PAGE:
Netflix officials defend 13 Reasons Why against suicide criticism
The singer/actress had been developing the passion project for years.
Producers behind Selena Gomez's new TV series 13 Reasons Why have dismissed allegations suggesting the teen drama glamourises suicide.
The singer/actress helped to develop author Jay Asher's 2007 bestseller of the same name, about a bullied high school student who takes her own life, for streaming service Netflix, and the show debuted online last month (Mar17).
13 Reasons Why, which stars acting newcomer Katherine Langford as tragic teen Hannah Baker, has become a big hit for Netflix, but suicide prevention activists argue the series does little to help those actually struggling with mental health issues, because there is no link made between the main character and her issues with severe depression, and no suggestions for "viable alternatives" to suicide.
"There is a great concern that I have... that young people are going to over-identify with Hannah in the series, and we actually may see more suicides as a result of this television series," Dan Reidenberg, executive director for Suicide Awareness Voices of Education (SAVE), tells ABC News.
The scenes depicting Baker's suicide are shown in graphic detail, with the character slitting her wrists in a bathtub, before her lifeless body is found by her parents.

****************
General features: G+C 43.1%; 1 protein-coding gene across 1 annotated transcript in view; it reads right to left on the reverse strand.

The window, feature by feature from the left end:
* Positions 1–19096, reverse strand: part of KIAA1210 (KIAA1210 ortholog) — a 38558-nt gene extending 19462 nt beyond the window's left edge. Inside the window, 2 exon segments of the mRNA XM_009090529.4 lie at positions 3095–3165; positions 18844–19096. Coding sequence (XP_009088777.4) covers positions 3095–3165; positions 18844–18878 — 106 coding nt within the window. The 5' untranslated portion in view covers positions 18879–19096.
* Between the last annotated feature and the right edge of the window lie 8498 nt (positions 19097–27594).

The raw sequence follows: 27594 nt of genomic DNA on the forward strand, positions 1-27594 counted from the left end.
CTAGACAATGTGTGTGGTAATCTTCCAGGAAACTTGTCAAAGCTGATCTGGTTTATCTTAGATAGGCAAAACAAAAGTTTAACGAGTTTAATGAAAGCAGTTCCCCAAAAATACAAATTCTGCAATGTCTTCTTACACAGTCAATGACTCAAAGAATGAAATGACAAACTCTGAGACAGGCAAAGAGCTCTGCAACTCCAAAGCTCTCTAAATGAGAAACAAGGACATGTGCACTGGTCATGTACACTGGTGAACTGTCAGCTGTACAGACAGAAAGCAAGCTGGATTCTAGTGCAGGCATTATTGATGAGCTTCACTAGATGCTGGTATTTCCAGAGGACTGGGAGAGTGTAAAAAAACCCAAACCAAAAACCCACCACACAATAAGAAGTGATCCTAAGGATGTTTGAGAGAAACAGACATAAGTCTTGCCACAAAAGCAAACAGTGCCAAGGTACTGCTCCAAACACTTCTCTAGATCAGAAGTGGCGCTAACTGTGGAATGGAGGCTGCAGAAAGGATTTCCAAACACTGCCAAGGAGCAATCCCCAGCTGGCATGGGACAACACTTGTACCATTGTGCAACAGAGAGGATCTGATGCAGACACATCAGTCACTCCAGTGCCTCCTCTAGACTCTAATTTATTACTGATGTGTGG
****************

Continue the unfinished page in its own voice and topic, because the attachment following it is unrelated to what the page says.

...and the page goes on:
"My thoughts about the series are that it's probably done more harm than any good," Reidenberg adds. "There should be no reason, no justification whatsoever, why any kind of production - entertainment or news - would be so descriptive and so graphic."
The show's producers explained their reasons for making the emotional show in an accompanying feature, titled Beyond the Reasons, in which Gomez says, "We wanted to do it in a way where it was honest, and we wanted to make something that it (sic) can hopefully help people because suicide should never ever be an option."
Netflix officials have since also defended the show against criticism, insisting extra care was taken over the sensitive subject, with suicide prevention resources and information on crisis hotlines provided to viewers on a sister website.
In a statement released to ABC News, bosses declare: "We support the unflinching vision of the show's creators, who engaged the careful advice of medical professionals in the scriptwriting process."
Gomez herself has yet to comment on the backlash.
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